Palm Sunday

It was 1981 when I had the pleasure of seeing The Grateful Dead live, with Jerry Garcia on great form. I was surrounded by Austrian hippies smoking dope, which made it hard to stay awake. The band were terrific though.

Jerry was a pure musician. Here is his remarkable take of Palm Sunday, from his Jerry Garcia Band career. Without being overtly religious, it captures some of the numinous essence of what’s about to unfold.

Writing as music: unexpected economist addition

In the previous post I gave a few examples of superior prose, to the point where it conjured up music, in my mind at least. Who would have thought that economics, a notably dry specialism, would be associated with a sparkling example of this (for which I am in debt to Paul Johnson):

How can I convey to the reader, who does not know him, any first impressions of this extraordinary figure of our time, this siren, this goat-footed bard, this half-human visitor to our age from the hag-ridden magic and enchanted woods of Celtic antiquity? Mr Lloyd George is rooted in nothing; he is void and without content; he lives and feeds on his immediate surroundings; he is an instrument and a player at the same time which plays on the company and plays on them too; he is a prism which collects light and distorts it and is most brilliant if the light comes from many quarters at once; a vampire and a medium in one*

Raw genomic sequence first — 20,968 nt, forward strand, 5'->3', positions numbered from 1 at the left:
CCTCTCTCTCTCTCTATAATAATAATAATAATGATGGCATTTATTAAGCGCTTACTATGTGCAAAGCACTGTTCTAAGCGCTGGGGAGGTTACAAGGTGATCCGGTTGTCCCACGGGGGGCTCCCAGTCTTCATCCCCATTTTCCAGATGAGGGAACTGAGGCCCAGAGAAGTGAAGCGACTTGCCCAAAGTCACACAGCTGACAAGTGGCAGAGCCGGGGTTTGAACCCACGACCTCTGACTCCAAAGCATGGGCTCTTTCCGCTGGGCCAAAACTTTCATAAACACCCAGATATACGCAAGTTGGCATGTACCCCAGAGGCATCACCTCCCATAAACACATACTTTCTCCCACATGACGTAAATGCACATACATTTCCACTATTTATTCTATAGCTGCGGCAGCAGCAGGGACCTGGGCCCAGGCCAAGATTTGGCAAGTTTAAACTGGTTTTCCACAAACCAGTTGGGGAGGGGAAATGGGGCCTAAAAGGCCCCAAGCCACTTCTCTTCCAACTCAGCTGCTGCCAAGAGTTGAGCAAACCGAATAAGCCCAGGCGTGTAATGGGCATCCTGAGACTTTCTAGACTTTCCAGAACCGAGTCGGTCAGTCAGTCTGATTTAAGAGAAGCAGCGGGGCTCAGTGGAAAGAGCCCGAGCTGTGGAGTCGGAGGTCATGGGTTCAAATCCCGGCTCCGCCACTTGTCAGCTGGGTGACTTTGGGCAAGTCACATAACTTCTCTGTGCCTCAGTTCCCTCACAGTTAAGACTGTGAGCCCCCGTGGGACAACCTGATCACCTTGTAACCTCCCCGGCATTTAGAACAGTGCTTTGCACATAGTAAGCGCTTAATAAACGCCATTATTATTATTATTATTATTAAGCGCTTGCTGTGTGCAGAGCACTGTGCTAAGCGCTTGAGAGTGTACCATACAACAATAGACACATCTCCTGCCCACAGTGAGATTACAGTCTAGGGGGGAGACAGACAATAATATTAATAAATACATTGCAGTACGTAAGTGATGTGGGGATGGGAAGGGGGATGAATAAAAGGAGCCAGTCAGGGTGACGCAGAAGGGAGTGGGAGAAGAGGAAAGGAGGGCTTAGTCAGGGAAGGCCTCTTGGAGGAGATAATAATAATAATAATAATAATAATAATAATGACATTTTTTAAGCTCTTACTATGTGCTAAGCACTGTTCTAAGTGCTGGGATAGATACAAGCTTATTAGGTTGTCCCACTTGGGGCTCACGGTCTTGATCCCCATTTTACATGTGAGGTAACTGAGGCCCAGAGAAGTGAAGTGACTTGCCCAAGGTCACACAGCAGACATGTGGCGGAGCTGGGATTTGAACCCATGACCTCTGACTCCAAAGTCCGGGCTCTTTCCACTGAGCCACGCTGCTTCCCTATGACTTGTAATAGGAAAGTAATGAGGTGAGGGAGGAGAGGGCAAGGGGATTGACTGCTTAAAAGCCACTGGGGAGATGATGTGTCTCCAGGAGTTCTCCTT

Like much great poetry, I’m not entirely sure that can I decipher all the meanings and allusions in that short paragraph, but it is quite brilliant. The author? None other than John Maynard Keynes (in Essays in Biography), the King of Bretton Woods and undoubtedly the most abused economic theorist of the 20th century, in terms of his message being distorted – like Lloyd George’s light.

You may pick your own musical parallel, for me its crammed and elusive vituperation is definitely Berliozian, with a touch of Ravel’s glassy menace.

Keynes, also known as an economist


* something of Tony Blair in this description, I would say


Writing as music

It takes more than the ordinary journalistic literary skills to come up with an opener like this:

Ithe geography of the arts, Canadian is to American as Irish is to English and Jewish is to everyone. Social imitators by proximity, but intellectual ironists by distance, Canadians are the same as Americans, but more so—more obviously stranded in the wilderness because there is so much of it and so few of them, and more similar in politics to the Old World than the New. Their Liberals are centrists, not leftists ashamed of their leftism, and their Conservatives are even Tories.

…a gem of taut prose, I’d say,  setting up a sharp critique of the (overpraised) Saul Bellow, by Dominic Green, whose taste also runs to some of the best jazz. The paragraph’s formal interlocking and anticipatory pulse has a little in common with the technical facility and improvisatory chops of a Dave Brubeck.

Or, in a complete change of mood,  the closing paragraph of the first chapter of Dombey and Son. In fact, the very last line in it:

..the little voice, familiar and dearly loved, awakened some show of consciousness, even at that ebb. For a moment, the closed eye lids trembled, and the nostril quivered, and the faintest shadow of a smile was seen.